In its most fundamental form, cloud computing hosts your files and applications at a location separate from your business premises and staffed by trained IT experts that oversee their safety and maintenance. Some small businesses might be understandably wary about giving up a large measure of control over their data when they switch to a cloud computing solution. But others find the lower set-up costs and layers of protection that the cloud offers preferable to the expense of doing everything in-house. As you decide if cloud computing is viable for your business, consider what these experts have to say.
Less costly investment
"There's no better tool for a small business to get up and going at a level that previously demanded a lot of investment than cloud computing," says Darran Haessig, an IT consultant at Clarity Technology Group, a Madison, Wisconsin-based IT firm. "You do not need to invest in the resources for this service. And depending on what the service is, [you could save] a large cash outlay."
For example, a business that wants to host its own email in-house would have to provide all the components—such as the hardware, backup systems, maintenance, and security applications. But with a cloud computing solution, Haessig explains, "now you're paying a monthly rate to a service provider, such as Microsoft, that will handle all that for you. All you have to worry about is your Internet connection and your basic maintenance for your everyday PC to get access to it." As your business grows, cloud computing also gives you the ability to scale up cost-effectively.
Savings notwithstanding, some small business owners are uncomfortable with hosting their files at a remote location away from their direct supervision. Many service providers will let you try their services for free or for a limited time. Haessig says that this is an excellent way to see whether they are a good fit for your business, handle your requests promptly, and have security protocols in place that satisfy your concerns.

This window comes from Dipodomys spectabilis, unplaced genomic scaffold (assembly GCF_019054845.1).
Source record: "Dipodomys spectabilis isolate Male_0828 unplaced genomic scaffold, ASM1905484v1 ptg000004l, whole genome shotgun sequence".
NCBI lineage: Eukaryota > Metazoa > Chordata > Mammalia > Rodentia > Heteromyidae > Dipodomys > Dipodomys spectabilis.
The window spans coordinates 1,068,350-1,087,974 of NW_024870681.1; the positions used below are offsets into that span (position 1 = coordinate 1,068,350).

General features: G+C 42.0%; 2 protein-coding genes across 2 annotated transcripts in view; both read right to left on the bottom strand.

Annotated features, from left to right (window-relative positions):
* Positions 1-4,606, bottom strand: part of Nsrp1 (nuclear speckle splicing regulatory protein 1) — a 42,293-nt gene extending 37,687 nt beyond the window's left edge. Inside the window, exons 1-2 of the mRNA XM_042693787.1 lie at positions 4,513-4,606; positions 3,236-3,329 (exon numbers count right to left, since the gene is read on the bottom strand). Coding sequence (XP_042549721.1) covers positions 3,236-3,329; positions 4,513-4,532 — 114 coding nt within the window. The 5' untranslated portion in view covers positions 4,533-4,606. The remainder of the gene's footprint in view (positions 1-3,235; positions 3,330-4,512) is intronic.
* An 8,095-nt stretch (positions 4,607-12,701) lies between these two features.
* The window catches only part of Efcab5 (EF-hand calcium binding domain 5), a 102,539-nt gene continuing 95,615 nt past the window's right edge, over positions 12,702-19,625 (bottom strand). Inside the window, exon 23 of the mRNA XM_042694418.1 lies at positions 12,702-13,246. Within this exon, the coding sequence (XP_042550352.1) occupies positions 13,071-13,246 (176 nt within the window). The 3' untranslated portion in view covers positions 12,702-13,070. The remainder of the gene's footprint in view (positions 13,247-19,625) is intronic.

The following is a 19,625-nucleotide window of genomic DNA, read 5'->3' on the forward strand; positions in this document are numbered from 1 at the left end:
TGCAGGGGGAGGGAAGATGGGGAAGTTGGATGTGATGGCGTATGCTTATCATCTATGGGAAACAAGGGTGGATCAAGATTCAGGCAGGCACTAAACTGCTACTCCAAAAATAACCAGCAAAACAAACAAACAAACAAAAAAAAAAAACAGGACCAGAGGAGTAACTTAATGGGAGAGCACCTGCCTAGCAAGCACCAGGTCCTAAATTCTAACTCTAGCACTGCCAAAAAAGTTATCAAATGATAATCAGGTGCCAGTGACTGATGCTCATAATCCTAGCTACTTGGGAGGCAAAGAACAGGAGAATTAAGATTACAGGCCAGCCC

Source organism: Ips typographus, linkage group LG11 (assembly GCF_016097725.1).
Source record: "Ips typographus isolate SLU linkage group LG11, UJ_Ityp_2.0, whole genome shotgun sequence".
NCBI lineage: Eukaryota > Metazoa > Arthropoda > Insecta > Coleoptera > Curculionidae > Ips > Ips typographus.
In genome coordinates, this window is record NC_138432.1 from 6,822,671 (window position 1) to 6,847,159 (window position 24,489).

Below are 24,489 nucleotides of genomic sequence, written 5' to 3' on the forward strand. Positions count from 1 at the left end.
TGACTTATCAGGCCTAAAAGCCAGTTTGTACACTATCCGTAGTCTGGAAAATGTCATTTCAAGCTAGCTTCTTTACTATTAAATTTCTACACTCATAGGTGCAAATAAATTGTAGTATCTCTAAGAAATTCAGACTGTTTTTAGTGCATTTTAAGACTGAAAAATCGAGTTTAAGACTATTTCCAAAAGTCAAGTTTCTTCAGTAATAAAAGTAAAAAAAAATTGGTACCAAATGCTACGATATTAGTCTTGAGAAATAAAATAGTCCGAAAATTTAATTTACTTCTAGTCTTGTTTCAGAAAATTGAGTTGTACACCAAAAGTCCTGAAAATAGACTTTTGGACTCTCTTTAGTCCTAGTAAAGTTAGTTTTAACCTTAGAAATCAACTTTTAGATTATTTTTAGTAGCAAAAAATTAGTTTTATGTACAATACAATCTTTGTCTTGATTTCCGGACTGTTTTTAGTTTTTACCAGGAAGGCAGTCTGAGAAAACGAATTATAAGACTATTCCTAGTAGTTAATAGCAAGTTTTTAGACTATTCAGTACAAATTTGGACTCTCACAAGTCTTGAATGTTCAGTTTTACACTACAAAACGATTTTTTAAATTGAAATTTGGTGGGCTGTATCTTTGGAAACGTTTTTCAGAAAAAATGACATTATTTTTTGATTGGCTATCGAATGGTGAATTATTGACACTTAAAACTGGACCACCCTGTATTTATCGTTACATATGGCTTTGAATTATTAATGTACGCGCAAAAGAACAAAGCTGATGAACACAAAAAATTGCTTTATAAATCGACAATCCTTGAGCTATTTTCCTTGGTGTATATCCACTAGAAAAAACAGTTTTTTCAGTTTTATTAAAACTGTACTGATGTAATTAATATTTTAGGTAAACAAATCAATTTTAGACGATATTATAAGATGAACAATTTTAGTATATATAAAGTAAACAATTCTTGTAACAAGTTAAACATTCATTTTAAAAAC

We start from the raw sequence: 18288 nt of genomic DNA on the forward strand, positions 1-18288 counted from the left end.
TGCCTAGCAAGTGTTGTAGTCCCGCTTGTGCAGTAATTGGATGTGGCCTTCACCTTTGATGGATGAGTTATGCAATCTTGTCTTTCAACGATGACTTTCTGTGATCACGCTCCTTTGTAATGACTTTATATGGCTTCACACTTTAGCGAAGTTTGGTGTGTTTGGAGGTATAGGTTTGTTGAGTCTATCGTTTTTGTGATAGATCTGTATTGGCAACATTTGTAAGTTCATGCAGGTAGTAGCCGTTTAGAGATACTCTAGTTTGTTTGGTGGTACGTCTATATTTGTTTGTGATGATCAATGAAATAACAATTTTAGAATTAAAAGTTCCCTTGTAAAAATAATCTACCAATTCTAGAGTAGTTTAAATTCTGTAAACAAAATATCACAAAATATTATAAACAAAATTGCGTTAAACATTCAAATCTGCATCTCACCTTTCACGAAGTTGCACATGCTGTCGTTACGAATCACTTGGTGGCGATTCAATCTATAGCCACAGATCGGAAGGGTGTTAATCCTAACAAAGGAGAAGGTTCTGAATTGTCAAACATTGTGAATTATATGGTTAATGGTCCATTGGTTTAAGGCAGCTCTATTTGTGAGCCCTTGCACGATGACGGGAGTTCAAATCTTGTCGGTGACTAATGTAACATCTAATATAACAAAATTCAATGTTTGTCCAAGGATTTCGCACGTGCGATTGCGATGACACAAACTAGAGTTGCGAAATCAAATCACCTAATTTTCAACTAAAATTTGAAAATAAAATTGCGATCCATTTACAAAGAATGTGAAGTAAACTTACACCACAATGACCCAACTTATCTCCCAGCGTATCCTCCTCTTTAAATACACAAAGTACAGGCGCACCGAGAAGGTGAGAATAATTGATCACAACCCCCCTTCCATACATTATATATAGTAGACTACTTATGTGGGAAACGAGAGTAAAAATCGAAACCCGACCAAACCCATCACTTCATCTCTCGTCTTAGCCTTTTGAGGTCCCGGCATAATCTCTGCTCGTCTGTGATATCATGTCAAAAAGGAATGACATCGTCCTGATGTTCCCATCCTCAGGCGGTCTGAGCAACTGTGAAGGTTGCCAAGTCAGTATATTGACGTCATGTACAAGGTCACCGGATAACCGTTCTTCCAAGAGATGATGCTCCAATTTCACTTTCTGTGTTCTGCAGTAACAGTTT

Secure your devices
While safeguarding your files is certainly an issue, some experts say it's a mistake to think that a cloud solution is inherently more vulnerable.
"Quite the contrary—a data center has to meet compliance standards in the industry," says Charles Henson, vice president at Nashville Computer, a Brentwood, Tennessee-based IT company. "For example, if they are hosting data for a financial institution like brokers or investment firms, they would need to follow the guidelines of the Financial Industry Regulatory Authority. A facility that hosts data offsite for a healthcare company must meet HIPAA requirements mandated by the government and provide an agreement showing they have met the regulated compliance. Therefore, those machines at the data center are up-to-date, backed-up, and have the kind of security that small businesses or medium-sized businesses don't have with their current server and/or infrastructure today."